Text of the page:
Date of update of ATO publications dealing with living-away-from-home and in-house valuation reforms
At the STIP meeting held on 13 September 2012, the ATO in response to agenda item 5.1.3 advised that it will be issuing an update to chapter 11 of Fringe benefits tax: a guide for employers and that this will be the initial ATO view.
The ATO also advised that it was undertaking a review of MT 2030 to determine whether it remains relevant given the law changes.
A search of the ATO website shows that these updates have not occurred.
I also noted that no changes have been made in relation to the information provided in relation to in-house fringe benefit valuations where the benefit is provided under a salary sacrifice arrangement.
Given the end of the FBT year is approaching and both of these reforms have a commencement date that occurred during the current FBT year can the ATO please advise:
- When will Fringe benefits tax: a guide for employers be updated to provide a view in relation to the living-away-from-home reforms?
- Will MT 2030 remain in force and be able to be relied upon until the transitional provisions expire?
- What publications will be provided in relation to the in-house valuation reforms and when will they be released?
Since the passage of the living-away-from-home reforms, the ATO has published several publications concerning the reforms on its website www.ato.gov.au including:
- Living-away-from-home allowances and benefits;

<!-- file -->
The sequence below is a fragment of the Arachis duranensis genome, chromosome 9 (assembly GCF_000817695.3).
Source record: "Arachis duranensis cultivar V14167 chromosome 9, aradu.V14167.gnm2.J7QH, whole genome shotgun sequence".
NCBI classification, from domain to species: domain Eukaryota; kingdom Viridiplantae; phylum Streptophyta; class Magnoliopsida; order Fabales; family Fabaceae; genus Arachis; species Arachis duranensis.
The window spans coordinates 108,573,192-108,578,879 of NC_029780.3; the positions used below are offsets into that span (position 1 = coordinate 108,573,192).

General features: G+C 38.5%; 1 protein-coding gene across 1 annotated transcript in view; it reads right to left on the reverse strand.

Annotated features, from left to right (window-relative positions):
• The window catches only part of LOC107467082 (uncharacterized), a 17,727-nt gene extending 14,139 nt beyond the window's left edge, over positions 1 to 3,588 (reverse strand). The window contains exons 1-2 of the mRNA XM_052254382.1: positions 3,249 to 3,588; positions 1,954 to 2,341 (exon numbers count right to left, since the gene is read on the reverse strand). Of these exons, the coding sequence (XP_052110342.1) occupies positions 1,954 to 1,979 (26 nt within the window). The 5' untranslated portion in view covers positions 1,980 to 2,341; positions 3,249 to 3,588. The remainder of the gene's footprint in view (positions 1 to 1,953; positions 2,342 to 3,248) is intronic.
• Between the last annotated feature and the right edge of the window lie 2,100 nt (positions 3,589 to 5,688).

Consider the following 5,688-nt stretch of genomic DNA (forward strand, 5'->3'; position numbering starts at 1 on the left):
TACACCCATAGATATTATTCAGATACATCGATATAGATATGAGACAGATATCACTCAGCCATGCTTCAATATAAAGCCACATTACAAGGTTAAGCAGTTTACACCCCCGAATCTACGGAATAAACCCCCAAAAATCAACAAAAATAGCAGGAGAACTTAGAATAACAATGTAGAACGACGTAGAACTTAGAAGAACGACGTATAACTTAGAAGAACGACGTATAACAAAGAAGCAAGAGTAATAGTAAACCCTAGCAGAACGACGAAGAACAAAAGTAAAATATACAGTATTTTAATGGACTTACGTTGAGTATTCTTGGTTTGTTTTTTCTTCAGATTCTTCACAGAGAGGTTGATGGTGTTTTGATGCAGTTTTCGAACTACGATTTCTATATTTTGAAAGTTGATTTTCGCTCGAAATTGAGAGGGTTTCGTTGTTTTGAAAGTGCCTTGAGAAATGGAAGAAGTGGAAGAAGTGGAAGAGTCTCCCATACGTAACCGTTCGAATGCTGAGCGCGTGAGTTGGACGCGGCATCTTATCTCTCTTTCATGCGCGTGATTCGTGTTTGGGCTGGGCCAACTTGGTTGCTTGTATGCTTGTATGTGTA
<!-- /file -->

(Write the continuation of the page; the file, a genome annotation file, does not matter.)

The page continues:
- Changes to the tax treatment of living-away-from-home allowances and benefits.
As noted in the agenda item, chapter 11 of Fringe benefits tax: a guide for employers has been rewritten and is in the process of being published. Once published this chapter will provide the ATO view on LAFHA related issues including many of the issues currently covered by Miscellaneous Taxation Ruling MT 2030.
The ATO undertook to advise members when the rewritten chapter 11 is published
In relation to MT 2030 the compendium which issued with Taxation Determination TD 2013/4 stated:
Given changes to the underlying law, it is acknowledged that MT 2030 will need to be reviewed to determine whether it should be withdrawn.
Pending that review, MT 2030 will continue to have application for the purposes of the previous LAFHA legislation and the transitional periods as relevant.
The ATO is not able to provide any guidance in relation to the in-house reforms until the legislation receives Royal Assent. Until that time, information regarding the reforms can be obtained from The Treasury website at http://www.treasury.gov.au?Policy-Topics/Taxation/In-House-Fringe-Benefits.